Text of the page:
Fifty Shades of Grey, by E.L. James

Review published on May 26, 2012.Reviewed by Marleen Kennedy

Anastasia Steele, a young literature student, is reluctantly drafted by her friend Katherine to interview Christian Grey, a very successful and even more attractive business man. When she literally falls through his office door and subsequently makes a mess of some of the questions she’s supposed to be asking she is convinced that the man must be disgusted with her. Much to her surprise though, Grey shows up in the shop where she has a part-time job and asks her out. Ana finds herself very attracted to this intriguing man and agrees to meet him, only for Grey to warn her that she should be keeping her distance from him.

It seems though that Grey can’t stay away from Ana, despite what he told her, and it isn’t long before Ana finds herself getting very close to the sexy man. But while Ana is new to love affairs and sex, Grey is a very troubled man who claims to be incapable of having normal relationships, hates being touched and demands to be in full control of both Ana and their relationship. What Grey wants is a relationship where he will be the Dominant to her role as a Submissive and he’s drawn up the contract to control how that should work. Ana finds herself very confused. While she is extremely attracted to Grey and experiencing great pleasure every time they get together, the idea of being dominated and having to endure pain scares her and makes her want to run away. At the same time another part of her thinks that she might be able to safe this man from the demons that haunt him.
Both Ana and Christian will find themselves experiencing a lot of firsts during their time together, but is their obvious attraction to each other enough to overcome the huge differences between them?

Phew, what to say about this book? From all the attention this author and her books have been receiving lately, I had a pretty good idea what to expect and it is safe to say I got just that. Yes, this is one very steamy story with lots of rather graphic descriptions of far from ordinary sexual relations. Yes, the similarities between Stephanie Meyer’s Twilight and this book are clear. Both books deal with an innocent young girl falling for a man with a very obvious dark-side who she should probably stay well away from but is incapable of ignoring. And yes, this book is unlikely to ever win a literary prize.

However, I also found this to be an entertaining story that kept me turning the pages. If you read beyond the sex scenes this is basically a love story about two people who desperately want and need to be together but are being kept apart by differences in their backgrounds and expectations, that they may or may not be able to overcome. I guess E.L. James just uses a different, and rather more graphic than usual, device to point those differences out. While I’m sure there would have been a lot of other ways in which Christian’s need to control Ana could have been depicted, the author has chosen one which, while graphic, also makes quite clear how deep-seated his issues are.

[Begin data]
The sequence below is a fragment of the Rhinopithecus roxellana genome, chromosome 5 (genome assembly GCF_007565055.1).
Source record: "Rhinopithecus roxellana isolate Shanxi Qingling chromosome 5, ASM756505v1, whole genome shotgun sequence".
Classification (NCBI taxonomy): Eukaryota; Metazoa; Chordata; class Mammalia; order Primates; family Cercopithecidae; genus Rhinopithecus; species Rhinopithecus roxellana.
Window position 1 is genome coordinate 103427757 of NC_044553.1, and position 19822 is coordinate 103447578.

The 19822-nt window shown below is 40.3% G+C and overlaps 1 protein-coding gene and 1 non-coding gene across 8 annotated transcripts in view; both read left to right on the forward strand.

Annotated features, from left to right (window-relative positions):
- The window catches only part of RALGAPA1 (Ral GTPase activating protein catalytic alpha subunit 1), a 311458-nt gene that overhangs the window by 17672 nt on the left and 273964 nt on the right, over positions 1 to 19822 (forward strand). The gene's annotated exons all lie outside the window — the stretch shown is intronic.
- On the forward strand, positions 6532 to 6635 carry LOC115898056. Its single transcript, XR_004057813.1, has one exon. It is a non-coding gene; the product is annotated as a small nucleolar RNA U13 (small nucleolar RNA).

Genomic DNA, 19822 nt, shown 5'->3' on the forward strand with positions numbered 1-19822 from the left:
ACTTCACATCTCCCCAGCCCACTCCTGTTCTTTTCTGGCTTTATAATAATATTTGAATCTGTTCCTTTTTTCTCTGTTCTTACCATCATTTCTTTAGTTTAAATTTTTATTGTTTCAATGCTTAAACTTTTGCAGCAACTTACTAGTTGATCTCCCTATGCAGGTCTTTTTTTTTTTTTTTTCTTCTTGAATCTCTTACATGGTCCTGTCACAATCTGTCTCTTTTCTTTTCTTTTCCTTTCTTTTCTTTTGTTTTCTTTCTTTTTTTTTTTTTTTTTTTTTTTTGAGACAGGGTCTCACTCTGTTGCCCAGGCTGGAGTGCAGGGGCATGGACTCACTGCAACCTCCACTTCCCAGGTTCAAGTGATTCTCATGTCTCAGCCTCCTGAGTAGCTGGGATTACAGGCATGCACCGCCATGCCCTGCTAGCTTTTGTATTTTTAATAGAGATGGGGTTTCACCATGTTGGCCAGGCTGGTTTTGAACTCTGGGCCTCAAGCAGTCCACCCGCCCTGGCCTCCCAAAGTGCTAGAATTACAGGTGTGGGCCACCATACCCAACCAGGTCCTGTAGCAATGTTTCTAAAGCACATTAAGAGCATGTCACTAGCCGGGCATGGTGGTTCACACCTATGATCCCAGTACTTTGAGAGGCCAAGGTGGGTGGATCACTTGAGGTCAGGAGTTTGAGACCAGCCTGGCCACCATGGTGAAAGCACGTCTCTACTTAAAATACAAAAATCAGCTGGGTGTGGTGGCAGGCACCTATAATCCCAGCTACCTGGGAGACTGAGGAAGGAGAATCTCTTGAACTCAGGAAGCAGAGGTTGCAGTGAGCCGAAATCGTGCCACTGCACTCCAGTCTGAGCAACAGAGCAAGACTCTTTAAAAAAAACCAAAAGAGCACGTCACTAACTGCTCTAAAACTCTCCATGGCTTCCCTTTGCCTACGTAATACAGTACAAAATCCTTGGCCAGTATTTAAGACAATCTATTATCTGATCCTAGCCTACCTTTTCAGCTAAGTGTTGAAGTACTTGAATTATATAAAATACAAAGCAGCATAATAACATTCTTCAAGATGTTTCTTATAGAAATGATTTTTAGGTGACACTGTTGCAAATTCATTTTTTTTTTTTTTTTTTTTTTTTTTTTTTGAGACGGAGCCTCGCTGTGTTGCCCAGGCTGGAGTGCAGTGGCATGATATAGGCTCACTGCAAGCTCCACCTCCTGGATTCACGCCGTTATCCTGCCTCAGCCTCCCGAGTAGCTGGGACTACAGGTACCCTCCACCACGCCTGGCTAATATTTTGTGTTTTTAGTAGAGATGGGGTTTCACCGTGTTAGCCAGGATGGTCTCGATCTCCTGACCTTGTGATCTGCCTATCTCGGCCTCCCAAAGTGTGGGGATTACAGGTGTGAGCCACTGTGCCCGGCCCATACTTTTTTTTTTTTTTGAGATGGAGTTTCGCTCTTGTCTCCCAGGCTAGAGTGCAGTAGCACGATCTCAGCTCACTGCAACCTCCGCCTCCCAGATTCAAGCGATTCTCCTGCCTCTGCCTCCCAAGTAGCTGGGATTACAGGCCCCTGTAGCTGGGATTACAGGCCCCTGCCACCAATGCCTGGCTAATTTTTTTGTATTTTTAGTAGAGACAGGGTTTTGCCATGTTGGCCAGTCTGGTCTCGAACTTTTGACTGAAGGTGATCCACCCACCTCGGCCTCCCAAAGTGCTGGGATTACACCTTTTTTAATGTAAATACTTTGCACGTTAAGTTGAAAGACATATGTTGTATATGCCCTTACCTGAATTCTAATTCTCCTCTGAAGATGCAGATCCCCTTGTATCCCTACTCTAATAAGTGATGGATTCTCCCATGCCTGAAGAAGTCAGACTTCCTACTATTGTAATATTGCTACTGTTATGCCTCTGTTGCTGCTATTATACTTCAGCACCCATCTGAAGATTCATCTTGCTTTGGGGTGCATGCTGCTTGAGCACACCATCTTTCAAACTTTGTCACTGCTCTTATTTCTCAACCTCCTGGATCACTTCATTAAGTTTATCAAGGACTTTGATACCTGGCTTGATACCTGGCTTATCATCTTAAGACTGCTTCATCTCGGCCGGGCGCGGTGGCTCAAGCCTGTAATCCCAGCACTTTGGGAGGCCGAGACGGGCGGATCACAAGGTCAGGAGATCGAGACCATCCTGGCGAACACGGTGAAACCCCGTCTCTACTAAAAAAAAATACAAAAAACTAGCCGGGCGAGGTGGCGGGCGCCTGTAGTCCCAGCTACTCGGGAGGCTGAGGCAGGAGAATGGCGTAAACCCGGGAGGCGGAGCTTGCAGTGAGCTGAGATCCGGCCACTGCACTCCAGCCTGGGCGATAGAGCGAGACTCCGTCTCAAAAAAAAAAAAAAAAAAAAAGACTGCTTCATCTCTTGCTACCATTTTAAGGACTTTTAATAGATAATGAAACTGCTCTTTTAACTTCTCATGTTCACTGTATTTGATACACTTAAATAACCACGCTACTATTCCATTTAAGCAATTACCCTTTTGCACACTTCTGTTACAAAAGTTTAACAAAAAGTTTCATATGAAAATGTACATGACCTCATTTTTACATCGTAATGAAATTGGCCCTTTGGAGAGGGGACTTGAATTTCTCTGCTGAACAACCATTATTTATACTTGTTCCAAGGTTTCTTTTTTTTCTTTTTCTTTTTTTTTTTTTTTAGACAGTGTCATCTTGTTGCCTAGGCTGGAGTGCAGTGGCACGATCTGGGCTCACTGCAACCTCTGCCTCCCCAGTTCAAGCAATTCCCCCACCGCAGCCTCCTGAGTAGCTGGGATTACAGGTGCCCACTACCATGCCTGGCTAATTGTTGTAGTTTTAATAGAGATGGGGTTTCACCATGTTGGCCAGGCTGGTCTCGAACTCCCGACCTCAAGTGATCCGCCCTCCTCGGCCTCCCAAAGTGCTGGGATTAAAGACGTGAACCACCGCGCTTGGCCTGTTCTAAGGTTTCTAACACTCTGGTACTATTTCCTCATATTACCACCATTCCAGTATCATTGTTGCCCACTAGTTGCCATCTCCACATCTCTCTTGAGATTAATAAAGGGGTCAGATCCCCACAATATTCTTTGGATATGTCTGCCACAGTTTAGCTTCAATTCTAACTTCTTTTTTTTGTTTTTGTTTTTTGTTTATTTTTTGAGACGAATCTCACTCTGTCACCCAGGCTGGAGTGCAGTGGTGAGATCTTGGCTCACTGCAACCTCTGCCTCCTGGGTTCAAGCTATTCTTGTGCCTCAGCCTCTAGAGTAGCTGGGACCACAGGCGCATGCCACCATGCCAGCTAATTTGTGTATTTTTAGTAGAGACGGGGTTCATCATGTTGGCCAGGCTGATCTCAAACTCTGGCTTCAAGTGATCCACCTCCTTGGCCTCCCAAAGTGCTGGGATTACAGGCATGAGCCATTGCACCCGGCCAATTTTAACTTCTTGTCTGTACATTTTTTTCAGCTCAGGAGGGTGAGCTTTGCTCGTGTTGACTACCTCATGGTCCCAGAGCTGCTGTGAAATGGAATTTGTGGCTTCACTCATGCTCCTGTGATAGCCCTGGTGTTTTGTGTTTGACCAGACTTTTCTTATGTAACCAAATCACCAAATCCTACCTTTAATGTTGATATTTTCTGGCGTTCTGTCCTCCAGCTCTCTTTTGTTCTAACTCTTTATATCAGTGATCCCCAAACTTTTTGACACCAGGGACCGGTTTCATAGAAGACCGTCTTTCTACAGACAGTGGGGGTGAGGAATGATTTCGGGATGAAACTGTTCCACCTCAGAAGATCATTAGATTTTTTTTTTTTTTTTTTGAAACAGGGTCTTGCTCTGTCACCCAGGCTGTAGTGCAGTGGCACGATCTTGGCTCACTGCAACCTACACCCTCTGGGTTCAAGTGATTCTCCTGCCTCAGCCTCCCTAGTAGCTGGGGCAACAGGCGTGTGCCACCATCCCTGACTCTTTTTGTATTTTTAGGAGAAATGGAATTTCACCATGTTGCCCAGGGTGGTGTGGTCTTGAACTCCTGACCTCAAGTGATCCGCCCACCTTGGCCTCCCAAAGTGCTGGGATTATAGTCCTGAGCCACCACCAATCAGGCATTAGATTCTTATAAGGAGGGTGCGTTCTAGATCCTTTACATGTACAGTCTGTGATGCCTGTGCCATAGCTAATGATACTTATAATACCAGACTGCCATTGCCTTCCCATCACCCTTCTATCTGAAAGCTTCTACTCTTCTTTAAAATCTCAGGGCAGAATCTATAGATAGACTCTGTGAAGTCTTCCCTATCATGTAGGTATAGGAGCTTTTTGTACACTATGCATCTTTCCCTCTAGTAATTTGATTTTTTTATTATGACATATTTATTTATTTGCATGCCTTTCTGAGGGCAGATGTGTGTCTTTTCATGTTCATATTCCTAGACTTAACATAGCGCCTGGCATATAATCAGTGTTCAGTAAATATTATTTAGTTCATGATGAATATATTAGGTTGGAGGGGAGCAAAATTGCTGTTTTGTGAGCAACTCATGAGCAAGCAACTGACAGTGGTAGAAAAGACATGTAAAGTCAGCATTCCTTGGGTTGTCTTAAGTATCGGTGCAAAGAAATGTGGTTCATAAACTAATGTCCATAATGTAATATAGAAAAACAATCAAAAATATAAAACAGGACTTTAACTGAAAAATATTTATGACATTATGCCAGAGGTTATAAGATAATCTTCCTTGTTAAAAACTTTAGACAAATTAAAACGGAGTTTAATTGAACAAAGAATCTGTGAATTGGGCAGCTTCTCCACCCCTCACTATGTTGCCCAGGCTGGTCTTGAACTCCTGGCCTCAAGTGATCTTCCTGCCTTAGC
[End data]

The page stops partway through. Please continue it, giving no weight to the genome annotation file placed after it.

I have to admit that there were a few things in this book that had me exasperated. The references to Ana’s “Inner Goddess” and “Sub-conscious” got old very fast after the first few mentions. Yes, the girl is having a rather lively debate going on inside herself about the sense in having a relationship with this obviously very complicated and damaged man, but do the two sides of that argument really have to have separate identities as if they are extra characters in the story?

I guess there comes a time in any book reviewer’s life when they have to reflect on the standards by which they actually judge a book. Is it literary merit? Is it the quality of words and sentences used? Is it just a question of whether or not the book delivers a good and/or captivating story? Is it a little bit of all of those or does even that depend on the book they happen to be reading? I decided that for me, with this book, judging was to take place purely on whether or not I enjoyed the reading experience. And I did.

Readers can be divided into a whole host of categories. For the purpose of this review I’d like to highlight two; those who enjoy (explicit) sex-scenes and those who don’t. Any reader falling into the later category would do well to steer clear of this book since there are at least as many descriptions of, rather unorthodox, sex as there is overall story. Anybody who enjoys reading such scenes, for whatever reason, will get more than their fill in this story.

This is probably the first time ever that I almost feel the need to apologise for enjoying a book. Objectively there is so much wrong with this book while subjectively, I found myself unable to stop turning the pages and forced to buy the two sequels. I guess this book should be filed under the label: guilty pleasures.


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